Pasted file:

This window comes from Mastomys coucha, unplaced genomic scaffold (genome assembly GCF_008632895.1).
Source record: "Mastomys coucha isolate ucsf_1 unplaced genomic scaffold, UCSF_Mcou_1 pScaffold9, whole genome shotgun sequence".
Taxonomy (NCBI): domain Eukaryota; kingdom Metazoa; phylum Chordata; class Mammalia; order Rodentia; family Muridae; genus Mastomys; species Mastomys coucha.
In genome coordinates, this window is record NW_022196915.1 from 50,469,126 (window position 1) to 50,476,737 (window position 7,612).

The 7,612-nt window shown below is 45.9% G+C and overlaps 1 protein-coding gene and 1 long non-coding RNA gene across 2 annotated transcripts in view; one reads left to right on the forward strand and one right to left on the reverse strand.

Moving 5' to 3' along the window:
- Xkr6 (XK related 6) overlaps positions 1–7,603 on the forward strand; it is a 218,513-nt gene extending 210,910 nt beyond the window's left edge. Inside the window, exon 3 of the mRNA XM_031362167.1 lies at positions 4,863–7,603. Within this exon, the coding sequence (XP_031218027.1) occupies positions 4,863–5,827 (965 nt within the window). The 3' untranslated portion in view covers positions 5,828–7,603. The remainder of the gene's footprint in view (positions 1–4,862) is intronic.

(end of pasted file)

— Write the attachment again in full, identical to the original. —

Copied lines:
This window comes from Mastomys coucha, unplaced genomic scaffold (genome assembly GCF_008632895.1).
Source record: "Mastomys coucha isolate ucsf_1 unplaced genomic scaffold, UCSF_Mcou_1 pScaffold9, whole genome shotgun sequence".
Taxonomy (NCBI): domain Eukaryota; kingdom Metazoa; phylum Chordata; class Mammalia; order Rodentia; family Muridae; genus Mastomys; species Mastomys coucha.
In genome coordinates, this window is record NW_022196915.1 from 50,469,126 (window position 1) to 50,476,737 (window position 7,612).

The 7,612-nt window shown below is 45.9% G+C and overlaps 1 protein-coding gene and 1 long non-coding RNA gene across 2 annotated transcripts in view; one reads left to right on the forward strand and one right to left on the reverse strand.

Moving 5' to 3' along the window:
- Xkr6 (XK related 6) overlaps positions 1–7,603 on the forward strand; it is a 218,513-nt gene extending 210,910 nt beyond the window's left edge. Inside the window, exon 3 of the mRNA XM_031362167.1 lies at positions 4,863–7,603. Within this exon, the coding sequence (XP_031218027.1) occupies positions 4,863–5,827 (965 nt within the window). The 3' untranslated portion in view covers positions 5,828–7,603. The remainder of the gene's footprint in view (positions 1–4,862) is intronic.